The Don’t Hit Me Dance

by H. E. Casson
(CW: Child abuse, violence)

It was a hopping from one leg
To the other
In front of mother
A hop-hop
Muscles tensed
I sensed her anger
Stand as I can
Taking it like a fully grown man
But beforehand
My performance
My only chance
The don’t hit me dance
(I gave it that name
In remembrance)

And the partner
The parent
That sent me ahead
The tensing
The dread that began with the words
Get the yardstick
The ruler
The wooden spoon
And wait for me
In your room

What caused the dance
Was the game in my mind
That wanted to run
And to leave it behind
But knowing my size
And my age
And relation
Prevented me
From leaving my station
Beside the bed
With the dance in my head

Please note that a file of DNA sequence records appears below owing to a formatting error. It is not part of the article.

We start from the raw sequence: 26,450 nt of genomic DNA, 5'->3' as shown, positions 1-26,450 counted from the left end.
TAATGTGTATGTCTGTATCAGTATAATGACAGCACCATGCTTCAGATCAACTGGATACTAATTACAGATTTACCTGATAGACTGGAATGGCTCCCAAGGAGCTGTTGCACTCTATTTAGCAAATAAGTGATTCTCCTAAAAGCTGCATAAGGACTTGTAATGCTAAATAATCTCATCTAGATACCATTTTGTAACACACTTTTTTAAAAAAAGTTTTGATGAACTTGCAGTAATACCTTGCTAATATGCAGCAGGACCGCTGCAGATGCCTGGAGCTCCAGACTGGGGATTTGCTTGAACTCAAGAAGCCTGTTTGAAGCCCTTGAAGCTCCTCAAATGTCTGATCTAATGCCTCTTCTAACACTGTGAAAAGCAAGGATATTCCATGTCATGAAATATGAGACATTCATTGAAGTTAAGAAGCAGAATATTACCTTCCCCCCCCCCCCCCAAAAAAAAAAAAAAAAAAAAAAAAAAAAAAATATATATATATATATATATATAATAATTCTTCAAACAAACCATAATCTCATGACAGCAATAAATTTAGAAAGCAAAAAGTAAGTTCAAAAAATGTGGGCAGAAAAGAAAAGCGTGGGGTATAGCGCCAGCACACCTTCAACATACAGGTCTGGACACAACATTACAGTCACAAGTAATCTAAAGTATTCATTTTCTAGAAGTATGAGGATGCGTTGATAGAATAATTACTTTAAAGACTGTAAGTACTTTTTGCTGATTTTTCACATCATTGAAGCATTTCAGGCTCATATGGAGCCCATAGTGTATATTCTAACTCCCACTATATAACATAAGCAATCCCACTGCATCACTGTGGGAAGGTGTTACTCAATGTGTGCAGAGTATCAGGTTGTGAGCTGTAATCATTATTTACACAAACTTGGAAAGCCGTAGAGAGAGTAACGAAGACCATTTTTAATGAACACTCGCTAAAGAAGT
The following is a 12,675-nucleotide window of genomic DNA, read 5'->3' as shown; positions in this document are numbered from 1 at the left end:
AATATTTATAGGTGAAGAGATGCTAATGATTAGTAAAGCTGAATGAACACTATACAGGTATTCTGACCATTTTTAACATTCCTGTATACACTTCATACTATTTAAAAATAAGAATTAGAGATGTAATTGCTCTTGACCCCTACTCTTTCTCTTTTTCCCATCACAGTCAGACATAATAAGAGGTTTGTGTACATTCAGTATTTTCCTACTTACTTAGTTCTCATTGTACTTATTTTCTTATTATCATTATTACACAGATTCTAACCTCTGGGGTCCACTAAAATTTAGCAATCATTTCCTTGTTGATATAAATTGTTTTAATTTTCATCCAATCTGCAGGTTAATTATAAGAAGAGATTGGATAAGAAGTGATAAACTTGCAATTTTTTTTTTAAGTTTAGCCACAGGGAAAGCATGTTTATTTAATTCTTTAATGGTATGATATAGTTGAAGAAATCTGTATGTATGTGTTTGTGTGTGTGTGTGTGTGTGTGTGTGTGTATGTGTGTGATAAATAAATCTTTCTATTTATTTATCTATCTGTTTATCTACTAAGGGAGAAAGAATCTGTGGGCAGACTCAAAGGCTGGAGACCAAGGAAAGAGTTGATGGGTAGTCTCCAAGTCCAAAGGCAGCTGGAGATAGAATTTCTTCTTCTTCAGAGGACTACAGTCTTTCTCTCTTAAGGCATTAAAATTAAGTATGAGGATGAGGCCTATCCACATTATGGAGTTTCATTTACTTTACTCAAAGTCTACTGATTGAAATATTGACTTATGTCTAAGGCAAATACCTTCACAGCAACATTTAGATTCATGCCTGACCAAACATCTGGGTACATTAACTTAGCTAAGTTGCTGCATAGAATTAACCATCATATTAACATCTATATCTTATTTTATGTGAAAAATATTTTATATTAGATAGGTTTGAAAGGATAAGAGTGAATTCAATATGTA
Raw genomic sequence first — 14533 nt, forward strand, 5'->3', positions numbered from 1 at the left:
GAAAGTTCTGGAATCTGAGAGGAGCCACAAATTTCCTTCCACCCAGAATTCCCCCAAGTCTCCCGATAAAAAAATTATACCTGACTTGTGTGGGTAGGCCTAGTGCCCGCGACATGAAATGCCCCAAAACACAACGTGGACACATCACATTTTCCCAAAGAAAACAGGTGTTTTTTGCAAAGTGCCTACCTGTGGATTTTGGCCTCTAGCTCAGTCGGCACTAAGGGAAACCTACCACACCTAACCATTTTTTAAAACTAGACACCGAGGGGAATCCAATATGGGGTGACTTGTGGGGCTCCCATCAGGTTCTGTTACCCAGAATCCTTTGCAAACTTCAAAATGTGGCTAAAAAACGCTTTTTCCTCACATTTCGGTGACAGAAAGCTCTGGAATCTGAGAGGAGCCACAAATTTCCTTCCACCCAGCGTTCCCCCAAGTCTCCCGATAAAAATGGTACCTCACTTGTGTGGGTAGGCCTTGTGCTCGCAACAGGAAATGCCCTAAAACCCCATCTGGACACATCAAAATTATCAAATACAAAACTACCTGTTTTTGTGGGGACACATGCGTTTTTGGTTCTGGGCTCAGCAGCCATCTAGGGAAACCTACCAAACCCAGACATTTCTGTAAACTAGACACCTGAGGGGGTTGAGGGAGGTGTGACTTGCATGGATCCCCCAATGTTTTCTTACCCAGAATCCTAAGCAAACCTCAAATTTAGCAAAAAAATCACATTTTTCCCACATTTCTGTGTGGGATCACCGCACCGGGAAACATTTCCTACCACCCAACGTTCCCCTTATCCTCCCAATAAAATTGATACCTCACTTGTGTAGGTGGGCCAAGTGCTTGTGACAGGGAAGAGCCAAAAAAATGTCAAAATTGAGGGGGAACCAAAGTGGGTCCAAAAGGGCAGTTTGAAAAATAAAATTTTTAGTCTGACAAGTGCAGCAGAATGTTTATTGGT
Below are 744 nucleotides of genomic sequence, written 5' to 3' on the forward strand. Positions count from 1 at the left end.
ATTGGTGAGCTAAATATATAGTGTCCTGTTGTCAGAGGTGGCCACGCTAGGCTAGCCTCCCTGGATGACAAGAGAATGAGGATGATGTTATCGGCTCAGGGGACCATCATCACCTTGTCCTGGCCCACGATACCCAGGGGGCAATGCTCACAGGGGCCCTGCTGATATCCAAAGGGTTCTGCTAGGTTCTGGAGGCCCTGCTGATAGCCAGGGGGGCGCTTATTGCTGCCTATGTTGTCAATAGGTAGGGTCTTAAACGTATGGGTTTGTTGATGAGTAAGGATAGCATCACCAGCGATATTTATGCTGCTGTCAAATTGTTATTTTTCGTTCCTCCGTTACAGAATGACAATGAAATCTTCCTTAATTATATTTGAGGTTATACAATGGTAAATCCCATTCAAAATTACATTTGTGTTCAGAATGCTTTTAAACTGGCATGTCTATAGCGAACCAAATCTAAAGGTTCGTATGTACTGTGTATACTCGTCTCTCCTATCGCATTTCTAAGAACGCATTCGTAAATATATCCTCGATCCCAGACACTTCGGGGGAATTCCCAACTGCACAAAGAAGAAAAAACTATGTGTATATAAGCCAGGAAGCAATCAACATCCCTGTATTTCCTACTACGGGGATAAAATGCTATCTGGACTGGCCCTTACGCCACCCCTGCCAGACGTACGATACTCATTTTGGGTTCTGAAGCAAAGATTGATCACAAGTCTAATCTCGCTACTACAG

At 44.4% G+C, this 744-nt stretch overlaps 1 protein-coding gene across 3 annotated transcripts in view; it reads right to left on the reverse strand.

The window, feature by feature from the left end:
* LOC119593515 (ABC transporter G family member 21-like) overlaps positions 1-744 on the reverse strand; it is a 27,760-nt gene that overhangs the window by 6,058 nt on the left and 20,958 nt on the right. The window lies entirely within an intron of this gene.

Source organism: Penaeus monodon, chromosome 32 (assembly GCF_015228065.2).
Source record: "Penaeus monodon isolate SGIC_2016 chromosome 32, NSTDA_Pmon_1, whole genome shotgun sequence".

And the stick in my hand
She would use on me
Repeatedly

I would do the dance in public places
When she would show one of the faces
Saying
Wait till we get home
Wait till I have you all alone
And anger
Hid behind the stare
Of righteousness
And only this
Defense I had been given
To dance
And keep on living

Originally published in Fireweed in 2002.

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I Was Once a Dancer

by H. E. Casson

I was once a dancer
Perhaps the very best
That the world had ever seen
A cross between a spinning top
And frijoles saltarines
And if I sometimes fell
It was a part of the dance as well

I was once a dancer
Until someone told me dance
Is not just movements
Picked by chance
But a very specific
Leap or stance

That must be
Choreographed, rehearsed
Frontward, backward
Left and reversed

And suddenly
I was not the best
Nor even highly rated
So now I do not dance
In fact

I hate it

Written for, and performed as part of, Ryerson University’s Disability Studies event, Arts With Attitude.

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This work is licensed under a Creative Commons Attribution-NonCommercial-ShareAlike 4.0 International License.